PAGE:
Date of Graduation


Document Type


Degree Name

Doctor of Philosophy in Education Policy (PhD)

Degree Level



Education Reform


Jay P. Greene

Committee Member

Patrick J. Wolf

Second Committee Member

Robert M. Costrell


charter schools, educational evaluation, education policy, field trips, randomized control trial, school vouchers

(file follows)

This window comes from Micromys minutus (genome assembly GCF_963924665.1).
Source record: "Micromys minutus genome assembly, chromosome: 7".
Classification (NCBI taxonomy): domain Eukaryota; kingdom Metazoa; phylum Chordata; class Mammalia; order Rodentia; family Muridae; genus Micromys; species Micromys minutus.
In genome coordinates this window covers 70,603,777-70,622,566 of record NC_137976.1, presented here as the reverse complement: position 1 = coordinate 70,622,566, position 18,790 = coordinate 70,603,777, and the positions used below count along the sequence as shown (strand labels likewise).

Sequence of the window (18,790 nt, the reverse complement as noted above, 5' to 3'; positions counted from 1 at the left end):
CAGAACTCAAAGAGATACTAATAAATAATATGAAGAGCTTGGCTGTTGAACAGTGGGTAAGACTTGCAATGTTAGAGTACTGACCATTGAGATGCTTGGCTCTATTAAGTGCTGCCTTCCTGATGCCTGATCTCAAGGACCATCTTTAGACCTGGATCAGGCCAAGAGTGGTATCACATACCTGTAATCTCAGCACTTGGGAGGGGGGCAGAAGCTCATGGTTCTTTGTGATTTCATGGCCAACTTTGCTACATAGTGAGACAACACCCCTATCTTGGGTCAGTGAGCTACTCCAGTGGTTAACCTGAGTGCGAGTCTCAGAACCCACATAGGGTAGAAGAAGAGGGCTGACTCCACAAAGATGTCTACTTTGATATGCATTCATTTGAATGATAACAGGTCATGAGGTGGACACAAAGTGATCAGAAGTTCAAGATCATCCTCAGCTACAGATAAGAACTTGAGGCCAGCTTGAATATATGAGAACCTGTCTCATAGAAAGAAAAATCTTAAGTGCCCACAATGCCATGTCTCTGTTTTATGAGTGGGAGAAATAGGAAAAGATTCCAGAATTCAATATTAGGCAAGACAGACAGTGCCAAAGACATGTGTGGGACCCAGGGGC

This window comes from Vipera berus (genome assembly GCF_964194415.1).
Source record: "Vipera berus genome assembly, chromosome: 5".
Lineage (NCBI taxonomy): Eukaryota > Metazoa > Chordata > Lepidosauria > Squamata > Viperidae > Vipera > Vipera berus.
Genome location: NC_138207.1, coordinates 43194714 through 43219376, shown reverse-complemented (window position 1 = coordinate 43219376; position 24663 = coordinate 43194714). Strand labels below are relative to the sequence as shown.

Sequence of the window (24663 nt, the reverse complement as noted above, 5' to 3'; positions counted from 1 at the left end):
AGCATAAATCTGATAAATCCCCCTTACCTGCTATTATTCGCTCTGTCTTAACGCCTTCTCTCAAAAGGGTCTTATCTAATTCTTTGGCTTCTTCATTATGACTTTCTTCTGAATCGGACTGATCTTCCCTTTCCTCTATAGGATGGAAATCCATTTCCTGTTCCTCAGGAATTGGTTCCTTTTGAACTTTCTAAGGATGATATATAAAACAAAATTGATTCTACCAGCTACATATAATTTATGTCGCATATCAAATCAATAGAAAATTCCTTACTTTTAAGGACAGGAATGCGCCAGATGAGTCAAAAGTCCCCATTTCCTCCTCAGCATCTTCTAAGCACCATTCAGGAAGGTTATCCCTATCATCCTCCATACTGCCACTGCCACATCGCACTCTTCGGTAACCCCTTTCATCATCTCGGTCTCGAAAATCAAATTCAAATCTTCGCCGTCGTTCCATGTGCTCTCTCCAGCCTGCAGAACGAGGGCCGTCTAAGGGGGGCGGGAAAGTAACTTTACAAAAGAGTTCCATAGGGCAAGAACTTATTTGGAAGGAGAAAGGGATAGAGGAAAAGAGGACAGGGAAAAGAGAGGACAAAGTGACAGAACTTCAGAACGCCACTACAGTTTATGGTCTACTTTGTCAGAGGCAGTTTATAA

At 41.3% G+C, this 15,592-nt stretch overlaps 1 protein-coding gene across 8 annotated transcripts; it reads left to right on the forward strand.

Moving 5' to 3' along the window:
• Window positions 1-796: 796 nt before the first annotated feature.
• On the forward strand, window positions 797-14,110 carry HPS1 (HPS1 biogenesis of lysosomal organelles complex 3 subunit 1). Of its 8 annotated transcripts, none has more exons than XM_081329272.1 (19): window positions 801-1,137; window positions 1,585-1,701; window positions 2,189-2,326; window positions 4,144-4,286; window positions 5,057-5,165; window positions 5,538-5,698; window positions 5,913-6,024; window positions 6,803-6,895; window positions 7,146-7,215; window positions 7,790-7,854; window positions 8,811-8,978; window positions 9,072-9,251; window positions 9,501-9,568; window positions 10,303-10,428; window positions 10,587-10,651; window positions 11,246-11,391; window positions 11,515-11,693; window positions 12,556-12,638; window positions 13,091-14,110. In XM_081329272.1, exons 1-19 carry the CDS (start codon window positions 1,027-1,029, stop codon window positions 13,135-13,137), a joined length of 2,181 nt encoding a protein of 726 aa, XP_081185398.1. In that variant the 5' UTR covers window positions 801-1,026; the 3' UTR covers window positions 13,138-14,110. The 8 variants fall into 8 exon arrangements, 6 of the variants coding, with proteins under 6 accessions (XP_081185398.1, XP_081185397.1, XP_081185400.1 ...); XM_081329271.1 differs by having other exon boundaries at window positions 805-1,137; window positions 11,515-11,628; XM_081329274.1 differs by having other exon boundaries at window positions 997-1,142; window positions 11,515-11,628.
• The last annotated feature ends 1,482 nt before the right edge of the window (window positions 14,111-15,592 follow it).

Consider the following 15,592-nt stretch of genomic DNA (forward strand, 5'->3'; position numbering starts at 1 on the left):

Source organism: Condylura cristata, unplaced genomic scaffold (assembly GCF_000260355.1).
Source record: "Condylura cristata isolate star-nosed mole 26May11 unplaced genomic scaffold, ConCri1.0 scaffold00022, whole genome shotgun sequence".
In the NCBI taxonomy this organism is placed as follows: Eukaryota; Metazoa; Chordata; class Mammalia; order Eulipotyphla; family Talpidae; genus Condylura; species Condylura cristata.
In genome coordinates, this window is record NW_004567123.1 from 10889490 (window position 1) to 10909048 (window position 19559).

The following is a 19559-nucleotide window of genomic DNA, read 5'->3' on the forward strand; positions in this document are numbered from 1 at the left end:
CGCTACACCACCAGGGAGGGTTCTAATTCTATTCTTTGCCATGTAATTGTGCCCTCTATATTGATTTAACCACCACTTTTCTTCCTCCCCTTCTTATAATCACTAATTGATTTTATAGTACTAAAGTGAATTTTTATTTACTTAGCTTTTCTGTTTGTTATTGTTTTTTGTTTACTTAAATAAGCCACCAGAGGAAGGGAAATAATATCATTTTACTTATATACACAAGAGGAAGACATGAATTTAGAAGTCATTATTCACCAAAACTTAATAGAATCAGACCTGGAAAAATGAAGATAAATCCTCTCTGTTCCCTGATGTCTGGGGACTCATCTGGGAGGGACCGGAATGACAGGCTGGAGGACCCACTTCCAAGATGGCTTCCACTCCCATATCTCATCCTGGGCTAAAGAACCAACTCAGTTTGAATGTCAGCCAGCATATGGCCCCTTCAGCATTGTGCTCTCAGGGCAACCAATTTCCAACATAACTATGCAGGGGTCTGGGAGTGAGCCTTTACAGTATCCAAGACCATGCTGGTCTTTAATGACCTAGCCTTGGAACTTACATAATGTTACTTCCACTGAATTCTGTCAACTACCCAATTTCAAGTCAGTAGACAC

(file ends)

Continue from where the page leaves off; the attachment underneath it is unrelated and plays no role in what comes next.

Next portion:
Education policy debates over the last twenty years have focused on the need to increase students’ test scores. The federal government and states have implemented and expanded a variety of test-based, school accountability policies. Accountability pressures have incentivized schools to narrow their curriculum, decrease time allocated to extracurricular activities, and focus on short-term student outcomes. This dissertation focuses on expanding outcomes in educational program evaluations and demonstrates the value of looking beyond the goal of increasing student test scores. The first chapter, using random assignment, estimates the causal effects of culturally enriching field trips on various student outcomes. Such field trips have been declining in part due to accountability pressures. We find evidence that such field trips can actually have a positive impact on student achievement as well as school engagement. The second chapter focuses on post-secondary outcomes for students. Also using an experimental design, we evaluate the impact of the Louisiana Scholarship Program on the likelihood of students entering college. Despite the program negatively affecting student test scores, we find that the program had no significant effect on the likelihood that students enter college. Finally, the third chapter takes a broader approach and evaluates systemic effects created by charter schools. Using nationwide data, I analyze the extent to which charter schools crowd out private schools in the market. I find evidence that charter and private schools compete for student enrollment, and as charter schools remain in the market, the quantity of private schools decreases.